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Tech TIG Week: Collaborating on the Responsible Use of Emerging Artificial Intelligence for MERL by Linda Raftree

I’m Linda Raftree and I founded the MERL Tech community about ten years ago, back when monitoring, evaluation, research and learning (MERL) practitioners were just starting to explore mobile phones, digital devices, and digital data for MERL purposes. Technology has changed a lot since 2013 – and so have the ways that MERL practitioners use it for their work!

In 2023, large language models (LLMs) and generative artificial intelligence (AI) exploded into the mainstream with tools like ChatGPT. Imagine having a digital version of yourself, a clone containing all your accumulated knowledge and writing style, instantly accessible with just a click. Envision the convenience of requesting a bot to summarize hundreds of pages of text within a matter of seconds. These are only some of the things that are becoming more possible within the field of Natural Language Processing (NLP).

NLP and MERL: Practical and Societal Benefits and Challenges

NLP promises to improve how we do our work on the one hand, while also presenting multiple challenges and the potential for harm on the other. Identifying which MERL tasks align best with NLP capabilities requires careful consideration, so that technologies don’t create more harm than benefit.

There are two basic levels where MERL practitioners should be engaging in discussion on NLP: 

  • Practical issues of applying NLPs to MERL; and 
  • Ethical issues that are emerging with the uptake of NLP.  

Practical challenges relate to aspects such as factual accuracy and bias. Models are trained on the Internet, which is skewed towards English-speaking people and cultures. Commercial models are also known for confidently serving up errors, termed “hallucinations.” LLMs are more prone to hallucinations in non-dominant languages and cultures.

Examples of societal challenges include the impact of outsourcing annotation tasks for potentially harmful content to low-paid workers who often experience vicarious trauma and mental health issues due to their exposure to this content. Environmental costs of LLM development are also considerable, with the training of models like GPT-3 consuming large amounts of clean freshwater in data centers

Additionally, epistemic harm arises from the exclusion of less dominant languages, cultures, and belief systems. This may contribute to the erosion of diverse ways of knowing, understanding, and experiencing the world, primarily due to the embedded harmful global power differentials in technology, global development and labor markets, and systems of knowledge production. 

Importance of Collaboration as Evaluators

These and other emerging concerns need to be addressed if NLP is to be used safely, ethically, and responsibly in our work. MERL practitioners need to better understand how artificial intelligence and NLP function. We need to know where to look for risks, harms, biases and other types of rights violations so that we can consider if and how to use these tools.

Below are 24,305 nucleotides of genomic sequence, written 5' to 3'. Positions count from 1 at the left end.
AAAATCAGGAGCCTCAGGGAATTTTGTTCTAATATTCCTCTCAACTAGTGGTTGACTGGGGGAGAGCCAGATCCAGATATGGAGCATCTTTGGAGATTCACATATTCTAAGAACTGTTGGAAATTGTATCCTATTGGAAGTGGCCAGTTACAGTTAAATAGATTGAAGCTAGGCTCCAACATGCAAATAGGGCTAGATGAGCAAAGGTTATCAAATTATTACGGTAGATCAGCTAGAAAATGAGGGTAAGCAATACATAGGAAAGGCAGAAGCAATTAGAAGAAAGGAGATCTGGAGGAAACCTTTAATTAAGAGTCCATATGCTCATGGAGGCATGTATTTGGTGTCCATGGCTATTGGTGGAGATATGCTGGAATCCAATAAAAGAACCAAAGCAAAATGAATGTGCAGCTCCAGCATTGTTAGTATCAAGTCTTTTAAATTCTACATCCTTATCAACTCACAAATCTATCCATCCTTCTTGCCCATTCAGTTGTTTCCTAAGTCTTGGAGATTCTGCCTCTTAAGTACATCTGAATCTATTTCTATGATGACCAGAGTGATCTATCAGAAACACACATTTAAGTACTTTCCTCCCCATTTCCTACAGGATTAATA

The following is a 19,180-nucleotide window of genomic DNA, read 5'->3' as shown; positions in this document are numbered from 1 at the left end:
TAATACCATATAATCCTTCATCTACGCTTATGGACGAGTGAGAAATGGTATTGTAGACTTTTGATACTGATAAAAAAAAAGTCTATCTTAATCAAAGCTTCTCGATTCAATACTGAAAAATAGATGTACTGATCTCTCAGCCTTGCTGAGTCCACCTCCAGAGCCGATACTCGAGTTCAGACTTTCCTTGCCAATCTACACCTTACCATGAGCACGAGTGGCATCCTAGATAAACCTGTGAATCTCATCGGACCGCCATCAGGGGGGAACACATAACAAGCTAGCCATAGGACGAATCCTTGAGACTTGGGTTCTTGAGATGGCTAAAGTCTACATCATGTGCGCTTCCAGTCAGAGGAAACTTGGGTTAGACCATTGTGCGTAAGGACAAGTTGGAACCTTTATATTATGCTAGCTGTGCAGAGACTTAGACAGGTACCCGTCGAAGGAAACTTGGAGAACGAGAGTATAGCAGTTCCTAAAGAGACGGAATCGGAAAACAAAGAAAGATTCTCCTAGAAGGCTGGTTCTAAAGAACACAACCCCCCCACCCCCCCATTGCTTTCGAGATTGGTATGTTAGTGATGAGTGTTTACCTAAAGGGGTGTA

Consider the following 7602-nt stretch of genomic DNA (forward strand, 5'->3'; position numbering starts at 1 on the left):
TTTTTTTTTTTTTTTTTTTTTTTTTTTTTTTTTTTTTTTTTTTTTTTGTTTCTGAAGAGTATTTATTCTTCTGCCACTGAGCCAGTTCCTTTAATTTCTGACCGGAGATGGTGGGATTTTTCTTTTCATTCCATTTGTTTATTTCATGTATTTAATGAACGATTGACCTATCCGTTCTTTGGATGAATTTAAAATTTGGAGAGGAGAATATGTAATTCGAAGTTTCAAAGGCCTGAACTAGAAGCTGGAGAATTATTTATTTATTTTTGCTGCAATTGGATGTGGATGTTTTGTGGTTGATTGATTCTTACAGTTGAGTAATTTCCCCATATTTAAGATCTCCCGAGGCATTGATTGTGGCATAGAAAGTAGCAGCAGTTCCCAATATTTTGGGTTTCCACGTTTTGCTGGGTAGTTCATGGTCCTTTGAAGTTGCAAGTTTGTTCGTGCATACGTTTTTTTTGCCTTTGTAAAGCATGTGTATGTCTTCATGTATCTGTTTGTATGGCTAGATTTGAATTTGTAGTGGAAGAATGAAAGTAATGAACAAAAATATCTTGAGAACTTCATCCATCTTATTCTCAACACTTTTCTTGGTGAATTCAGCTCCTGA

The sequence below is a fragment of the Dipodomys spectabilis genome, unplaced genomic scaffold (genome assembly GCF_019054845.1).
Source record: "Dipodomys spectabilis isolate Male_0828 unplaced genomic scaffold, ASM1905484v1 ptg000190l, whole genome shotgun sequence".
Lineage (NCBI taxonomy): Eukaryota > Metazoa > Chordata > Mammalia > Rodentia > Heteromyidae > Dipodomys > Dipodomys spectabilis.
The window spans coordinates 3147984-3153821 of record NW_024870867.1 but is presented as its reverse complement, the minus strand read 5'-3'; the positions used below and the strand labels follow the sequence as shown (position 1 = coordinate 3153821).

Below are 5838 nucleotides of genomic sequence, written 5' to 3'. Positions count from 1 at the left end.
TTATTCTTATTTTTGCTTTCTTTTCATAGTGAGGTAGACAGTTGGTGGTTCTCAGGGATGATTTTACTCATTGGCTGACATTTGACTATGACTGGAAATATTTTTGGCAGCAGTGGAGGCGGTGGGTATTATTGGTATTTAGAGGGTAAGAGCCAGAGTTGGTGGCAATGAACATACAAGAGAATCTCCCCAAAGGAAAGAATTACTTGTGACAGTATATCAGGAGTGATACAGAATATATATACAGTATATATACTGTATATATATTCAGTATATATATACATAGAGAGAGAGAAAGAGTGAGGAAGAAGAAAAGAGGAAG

Get Involved

To that end, we have created an NLP Community of Practice (NLP-CoP) where together, MERL practitioners and data scientists are working to better understand what NLP technologies can do for MERL and how to use these technologies ethically and responsibly, especially in Global South contexts. As part of the CoP’s work, we’ve contributed to an upcoming edition of New Directions for Evaluation where we lay out in more detail the potential and harms of LLMs.

The work is only beginning, as LLMs are poised to permeate every part of our lives. We welcome additional perspectives in the NLP-CoP as we dig into how it is impacting MERL. NLP-CoP members will be presenting at various sessions at the AEA in October, and we’ll also host an informal lunch meeting together with Accountable Now and the ITE-TIG. Sign up here if you’d like to join us!

The American Evaluation Association is hostingIntegrating Technology into Evaluation TIG Week with our colleagues in the Integrating Technology into Evaluation Topical Interest Group. The contributions all this week to AEA365 come from ITE TIG members. Do you have questions, concerns, kudos, or content to extend this AEA365 contribution? Please add them in the comments section for this post on the AEA365 webpage so that we may enrich our community of practice. Would you like to submit an AEA365 Tip? Please send a note of interest to AEA365@eval.org. AEA365 is sponsored by the American Evaluation Association and provides a Tip-a-Day by and for evaluators. The views and opinions expressed on the AEA365 blog are solely those of the original authors and other contributors. These views and opinions do not necessarily represent those of the American Evaluation Association, and/or any/all contributors to this site.

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